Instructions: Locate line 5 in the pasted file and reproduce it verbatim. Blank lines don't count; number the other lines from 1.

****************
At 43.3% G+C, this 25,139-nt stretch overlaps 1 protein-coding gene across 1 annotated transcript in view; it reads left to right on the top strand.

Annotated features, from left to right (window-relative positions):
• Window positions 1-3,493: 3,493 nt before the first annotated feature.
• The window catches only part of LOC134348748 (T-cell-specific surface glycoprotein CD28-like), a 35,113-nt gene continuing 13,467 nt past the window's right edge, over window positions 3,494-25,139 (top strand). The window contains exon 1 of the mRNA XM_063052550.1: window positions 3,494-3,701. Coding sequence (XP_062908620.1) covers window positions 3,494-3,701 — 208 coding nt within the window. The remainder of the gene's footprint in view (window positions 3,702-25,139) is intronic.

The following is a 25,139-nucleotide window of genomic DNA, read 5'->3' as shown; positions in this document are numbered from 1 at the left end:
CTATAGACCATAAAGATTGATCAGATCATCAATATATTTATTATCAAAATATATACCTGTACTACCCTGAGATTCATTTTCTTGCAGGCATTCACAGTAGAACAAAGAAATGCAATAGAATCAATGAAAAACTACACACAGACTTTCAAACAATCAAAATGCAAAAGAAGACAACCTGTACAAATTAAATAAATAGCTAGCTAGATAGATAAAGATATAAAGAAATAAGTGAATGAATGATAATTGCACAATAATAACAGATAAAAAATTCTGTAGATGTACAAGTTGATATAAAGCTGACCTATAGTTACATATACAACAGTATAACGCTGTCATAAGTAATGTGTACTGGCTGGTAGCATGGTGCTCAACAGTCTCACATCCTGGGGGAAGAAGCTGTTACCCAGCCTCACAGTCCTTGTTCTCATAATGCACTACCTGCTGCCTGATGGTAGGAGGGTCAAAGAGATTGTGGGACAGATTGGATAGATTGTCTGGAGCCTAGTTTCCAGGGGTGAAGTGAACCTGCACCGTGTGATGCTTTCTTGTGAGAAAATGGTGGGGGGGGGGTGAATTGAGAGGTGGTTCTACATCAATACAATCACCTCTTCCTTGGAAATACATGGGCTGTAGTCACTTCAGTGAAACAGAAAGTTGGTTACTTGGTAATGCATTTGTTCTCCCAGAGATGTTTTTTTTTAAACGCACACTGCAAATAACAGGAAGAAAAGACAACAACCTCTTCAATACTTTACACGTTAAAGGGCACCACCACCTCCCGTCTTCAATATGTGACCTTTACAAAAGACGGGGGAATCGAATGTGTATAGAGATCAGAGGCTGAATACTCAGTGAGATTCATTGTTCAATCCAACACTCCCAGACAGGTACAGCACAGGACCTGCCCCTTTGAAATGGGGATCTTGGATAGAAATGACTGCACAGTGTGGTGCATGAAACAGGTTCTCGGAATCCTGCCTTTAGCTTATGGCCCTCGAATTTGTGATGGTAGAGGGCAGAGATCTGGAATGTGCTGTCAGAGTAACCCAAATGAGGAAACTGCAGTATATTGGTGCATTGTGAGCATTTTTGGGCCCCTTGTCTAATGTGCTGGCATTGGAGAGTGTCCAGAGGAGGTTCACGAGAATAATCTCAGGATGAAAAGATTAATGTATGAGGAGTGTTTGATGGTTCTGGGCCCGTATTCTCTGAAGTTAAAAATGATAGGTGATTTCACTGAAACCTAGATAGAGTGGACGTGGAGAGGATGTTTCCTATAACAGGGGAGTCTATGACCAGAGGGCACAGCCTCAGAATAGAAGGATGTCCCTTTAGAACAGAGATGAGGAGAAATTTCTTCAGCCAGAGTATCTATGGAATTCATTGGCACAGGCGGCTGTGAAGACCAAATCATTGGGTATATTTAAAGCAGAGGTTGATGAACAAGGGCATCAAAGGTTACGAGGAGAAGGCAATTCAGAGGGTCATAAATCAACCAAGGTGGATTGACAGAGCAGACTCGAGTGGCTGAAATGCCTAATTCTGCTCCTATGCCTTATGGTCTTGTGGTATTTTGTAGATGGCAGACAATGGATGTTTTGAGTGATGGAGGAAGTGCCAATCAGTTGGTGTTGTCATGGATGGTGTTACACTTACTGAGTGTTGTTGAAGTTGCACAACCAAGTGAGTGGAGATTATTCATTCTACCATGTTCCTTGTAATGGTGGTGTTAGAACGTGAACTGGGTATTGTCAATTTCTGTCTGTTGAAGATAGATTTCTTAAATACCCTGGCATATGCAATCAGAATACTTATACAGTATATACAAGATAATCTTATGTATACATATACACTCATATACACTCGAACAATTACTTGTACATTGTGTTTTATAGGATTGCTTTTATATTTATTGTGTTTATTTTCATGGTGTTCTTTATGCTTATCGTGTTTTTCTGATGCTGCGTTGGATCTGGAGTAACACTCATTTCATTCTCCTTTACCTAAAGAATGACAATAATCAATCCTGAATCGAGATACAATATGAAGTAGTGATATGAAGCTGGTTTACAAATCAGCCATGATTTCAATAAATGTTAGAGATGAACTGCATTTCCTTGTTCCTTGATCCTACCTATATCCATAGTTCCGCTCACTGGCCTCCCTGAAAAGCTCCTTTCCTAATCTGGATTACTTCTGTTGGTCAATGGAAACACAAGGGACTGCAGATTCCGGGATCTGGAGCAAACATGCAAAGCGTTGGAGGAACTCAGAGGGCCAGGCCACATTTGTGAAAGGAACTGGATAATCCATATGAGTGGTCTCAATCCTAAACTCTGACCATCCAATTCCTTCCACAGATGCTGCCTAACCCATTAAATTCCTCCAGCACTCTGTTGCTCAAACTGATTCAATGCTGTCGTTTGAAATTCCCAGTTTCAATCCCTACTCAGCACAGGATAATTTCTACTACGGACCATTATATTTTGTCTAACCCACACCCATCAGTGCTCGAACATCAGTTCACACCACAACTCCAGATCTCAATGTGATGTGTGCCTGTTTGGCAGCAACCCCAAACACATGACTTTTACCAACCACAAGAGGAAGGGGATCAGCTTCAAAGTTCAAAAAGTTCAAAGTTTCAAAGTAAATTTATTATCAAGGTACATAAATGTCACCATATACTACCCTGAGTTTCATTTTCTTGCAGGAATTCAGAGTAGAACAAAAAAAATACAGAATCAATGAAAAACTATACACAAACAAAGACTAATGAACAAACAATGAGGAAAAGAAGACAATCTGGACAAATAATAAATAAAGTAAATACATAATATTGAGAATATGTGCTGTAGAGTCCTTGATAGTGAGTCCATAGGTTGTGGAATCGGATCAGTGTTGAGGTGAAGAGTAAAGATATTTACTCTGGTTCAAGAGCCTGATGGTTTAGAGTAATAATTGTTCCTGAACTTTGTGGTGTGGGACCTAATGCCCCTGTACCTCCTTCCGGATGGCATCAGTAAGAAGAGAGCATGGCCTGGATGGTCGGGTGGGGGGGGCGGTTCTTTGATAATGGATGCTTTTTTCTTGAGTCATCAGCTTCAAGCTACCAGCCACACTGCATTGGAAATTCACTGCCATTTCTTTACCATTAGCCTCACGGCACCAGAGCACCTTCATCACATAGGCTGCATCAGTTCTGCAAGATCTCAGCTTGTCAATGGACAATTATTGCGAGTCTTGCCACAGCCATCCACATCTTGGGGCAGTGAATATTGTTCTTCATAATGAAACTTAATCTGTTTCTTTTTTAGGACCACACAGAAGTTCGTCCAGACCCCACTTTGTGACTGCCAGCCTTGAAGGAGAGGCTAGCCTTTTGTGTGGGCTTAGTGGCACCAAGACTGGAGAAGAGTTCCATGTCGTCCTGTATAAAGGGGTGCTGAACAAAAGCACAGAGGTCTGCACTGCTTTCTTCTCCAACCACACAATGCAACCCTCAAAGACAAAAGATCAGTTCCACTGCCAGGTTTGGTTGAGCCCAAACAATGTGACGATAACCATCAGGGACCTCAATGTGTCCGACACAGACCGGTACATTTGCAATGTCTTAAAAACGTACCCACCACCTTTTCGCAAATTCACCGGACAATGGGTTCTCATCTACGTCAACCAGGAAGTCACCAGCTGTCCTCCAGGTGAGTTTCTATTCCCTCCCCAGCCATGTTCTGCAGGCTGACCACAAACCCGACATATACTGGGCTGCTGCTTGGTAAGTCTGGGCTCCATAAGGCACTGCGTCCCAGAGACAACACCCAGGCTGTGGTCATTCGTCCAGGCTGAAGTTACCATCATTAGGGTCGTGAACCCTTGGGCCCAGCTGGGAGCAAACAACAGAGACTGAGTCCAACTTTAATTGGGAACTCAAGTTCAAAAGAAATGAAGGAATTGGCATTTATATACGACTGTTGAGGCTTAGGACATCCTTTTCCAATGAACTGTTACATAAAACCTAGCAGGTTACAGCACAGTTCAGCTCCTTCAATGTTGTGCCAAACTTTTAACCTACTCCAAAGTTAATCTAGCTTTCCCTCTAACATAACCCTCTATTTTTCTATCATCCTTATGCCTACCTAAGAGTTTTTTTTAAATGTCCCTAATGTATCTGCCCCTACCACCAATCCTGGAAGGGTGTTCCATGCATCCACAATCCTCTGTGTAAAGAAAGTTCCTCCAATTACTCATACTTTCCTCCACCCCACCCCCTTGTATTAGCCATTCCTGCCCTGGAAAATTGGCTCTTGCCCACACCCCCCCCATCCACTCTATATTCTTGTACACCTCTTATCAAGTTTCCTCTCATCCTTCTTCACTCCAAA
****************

The following is a 25,139-nucleotide window of genomic DNA, read 5'->3' as shown; positions in this document are numbered from 1 at the left end: